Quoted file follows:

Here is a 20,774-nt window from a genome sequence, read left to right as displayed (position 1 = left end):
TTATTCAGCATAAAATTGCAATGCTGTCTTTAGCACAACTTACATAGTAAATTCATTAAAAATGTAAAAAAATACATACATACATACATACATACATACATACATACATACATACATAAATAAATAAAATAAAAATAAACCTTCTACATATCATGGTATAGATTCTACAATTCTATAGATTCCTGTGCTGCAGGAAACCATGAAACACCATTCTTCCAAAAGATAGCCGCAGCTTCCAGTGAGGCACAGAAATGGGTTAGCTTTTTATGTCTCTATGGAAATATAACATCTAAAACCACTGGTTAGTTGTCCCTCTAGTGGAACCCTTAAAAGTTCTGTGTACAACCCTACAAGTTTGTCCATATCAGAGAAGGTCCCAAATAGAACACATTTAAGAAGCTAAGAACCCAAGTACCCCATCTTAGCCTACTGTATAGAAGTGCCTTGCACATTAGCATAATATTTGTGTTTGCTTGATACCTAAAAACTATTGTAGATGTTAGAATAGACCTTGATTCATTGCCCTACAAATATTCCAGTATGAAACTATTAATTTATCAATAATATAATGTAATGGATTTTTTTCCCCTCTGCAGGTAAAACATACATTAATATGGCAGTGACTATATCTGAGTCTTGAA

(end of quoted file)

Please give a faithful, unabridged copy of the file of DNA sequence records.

Here is a 20,774-nt window from a genome sequence, read left to right as displayed (position 1 = left end):
TTATTCAGCATAAAATTGCAATGCTGTCTTTAGCACAACTTACATAGTAAATTCATTAAAAATGTAAAAAAATACATACATACATACATACATACATACATACATACATACATACATAAATAAATAAAATAAAAATAAACCTTCTACATATCATGGTATAGATTCTACAATTCTATAGATTCCTGTGCTGCAGGAAACCATGAAACACCATTCTTCCAAAAGATAGCCGCAGCTTCCAGTGAGGCACAGAAATGGGTTAGCTTTTTATGTCTCTATGGAAATATAACATCTAAAACCACTGGTTAGTTGTCCCTCTAGTGGAACCCTTAAAAGTTCTGTGTACAACCCTACAAGTTTGTCCATATCAGAGAAGGTCCCAAATAGAACACATTTAAGAAGCTAAGAACCCAAGTACCCCATCTTAGCCTACTGTATAGAAGTGCCTTGCACATTAGCATAATATTTGTGTTTGCTTGATACCTAAAAACTATTGTAGATGTTAGAATAGACCTTGATTCATTGCCCTACAAATATTCCAGTATGAAACTATTAATTTATCAATAATATAATGTAATGGATTTTTTTCCCCTCTGCAGGTAAAACATACATTAATATGGCAGTGACTATATCTGAGTCTTGAA